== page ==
The new unit also casts doubt on the effectiveness of the Government’s once-in-30-year reforms to the public sector in last year’s new Public Services Act. Promoted by State Services Minister Chris Hipkins, this Act promised to create a “joined-up” public service capable of tackling “the biggest challenges facing Governments.” The new implementation unit suggests these reforms have not matched expectations.

As the economy emerges from recession, there has never been a greater need for effective fiscal policy and effective implementation. On neither count is the outlook as rosy as the picture Robertson painted on Tuesday. 

Bombs away
Dr David Law | Senior Fellow |
Last week, The New Zealand Initiative released a paper outlining the perils of rent controls. It was fun to reminisce about our first year of economics study.

Subsequently, we learnt that the Housing Minister had requested advice from officials on rent controls. The Green Party has released a discussion document on “Reasonable Rents”, extolling their virtues. And, I debated a representative from Renters United on Radio NZ on the merits of rent controls.

Bypassing countless peer-reviewed studies highlighting the failures of rent controls, the Greens and Renters United both found the same blog that says they are not so bad after all. Unfortunately, the blog’s author, J. W. Mason, is clearly confused.

Mason says the standard economic model of rent control fails in the real world.

First, some studies show rent controls were effective at holding down rents on rent-controlled accommodation. But this is predicted by the model and is news to no one. Rent controls set a maximum rental price below the market clearing price – prices must fall for affected rental accommodation.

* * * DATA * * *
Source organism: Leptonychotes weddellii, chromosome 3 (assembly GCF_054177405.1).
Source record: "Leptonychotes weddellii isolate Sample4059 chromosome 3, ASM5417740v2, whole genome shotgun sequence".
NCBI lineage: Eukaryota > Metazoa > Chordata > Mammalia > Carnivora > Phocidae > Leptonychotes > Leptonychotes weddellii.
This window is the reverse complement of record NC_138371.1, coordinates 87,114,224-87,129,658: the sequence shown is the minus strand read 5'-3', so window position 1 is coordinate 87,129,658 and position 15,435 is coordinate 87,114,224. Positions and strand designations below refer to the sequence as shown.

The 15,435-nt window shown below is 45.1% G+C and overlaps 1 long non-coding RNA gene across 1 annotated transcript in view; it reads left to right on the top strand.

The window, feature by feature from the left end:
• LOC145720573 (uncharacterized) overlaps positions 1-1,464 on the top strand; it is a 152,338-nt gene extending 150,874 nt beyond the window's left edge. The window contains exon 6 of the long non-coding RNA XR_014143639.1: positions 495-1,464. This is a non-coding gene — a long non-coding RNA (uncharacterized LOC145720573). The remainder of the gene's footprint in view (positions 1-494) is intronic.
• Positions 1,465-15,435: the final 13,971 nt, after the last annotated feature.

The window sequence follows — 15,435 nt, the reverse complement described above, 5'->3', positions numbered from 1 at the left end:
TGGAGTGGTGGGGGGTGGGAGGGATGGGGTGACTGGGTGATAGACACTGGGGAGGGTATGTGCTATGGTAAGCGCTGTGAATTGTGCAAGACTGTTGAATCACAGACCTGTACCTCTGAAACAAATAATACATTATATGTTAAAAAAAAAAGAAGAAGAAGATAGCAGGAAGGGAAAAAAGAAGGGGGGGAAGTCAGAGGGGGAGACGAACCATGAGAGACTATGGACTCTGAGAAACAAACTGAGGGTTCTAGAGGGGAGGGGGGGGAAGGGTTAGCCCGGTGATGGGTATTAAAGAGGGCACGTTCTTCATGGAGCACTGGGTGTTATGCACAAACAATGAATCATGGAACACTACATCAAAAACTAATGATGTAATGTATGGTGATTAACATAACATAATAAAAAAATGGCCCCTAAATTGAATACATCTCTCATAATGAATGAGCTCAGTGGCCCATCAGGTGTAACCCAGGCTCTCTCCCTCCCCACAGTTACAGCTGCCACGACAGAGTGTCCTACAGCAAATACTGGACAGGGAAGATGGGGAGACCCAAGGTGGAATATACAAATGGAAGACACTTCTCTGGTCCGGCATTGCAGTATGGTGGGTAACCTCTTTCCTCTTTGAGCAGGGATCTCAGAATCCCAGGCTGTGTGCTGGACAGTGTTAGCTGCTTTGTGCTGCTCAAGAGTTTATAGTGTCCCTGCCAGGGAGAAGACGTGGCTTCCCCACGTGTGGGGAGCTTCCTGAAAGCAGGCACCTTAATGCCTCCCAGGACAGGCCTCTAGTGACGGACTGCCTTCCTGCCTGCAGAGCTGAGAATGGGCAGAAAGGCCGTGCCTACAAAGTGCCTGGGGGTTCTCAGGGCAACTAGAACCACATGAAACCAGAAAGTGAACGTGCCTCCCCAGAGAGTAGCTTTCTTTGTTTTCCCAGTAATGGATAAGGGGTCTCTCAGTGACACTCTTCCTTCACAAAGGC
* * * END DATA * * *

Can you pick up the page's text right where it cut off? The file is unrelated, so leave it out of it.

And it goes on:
Second, Mason points to studies which find limited effects on the overall supply of housing. But what Mason forgets is that the model is about the rental market. It predicts the supply of rental accommodation will fall, not that total housing supply will fall, although it may well do. The papers Mason cites himself do an excellent job of showing rent controls reduce the supply of rental accommodation and that the standard economic model of rent controls stacks up.

Rent controls are a brilliant lesson in policy failure. The intent of rent controls is to lower rents, but the outcome is to reduce the supply of rental accommodation leading to shortages and queues. Quality drops, mobility falls, and a mismatch between tenants and rental accommodation ensues. Rent controls can even make inequality worse and push rents up on uncontrolled accommodation.

Unfortunately, even if sense prevails on rent controls, there are plenty more terrible policy interventions to choose from. The Treasury has recommended advice be provided to ministers on both stamp duties and a deemed rate of return for investment properties.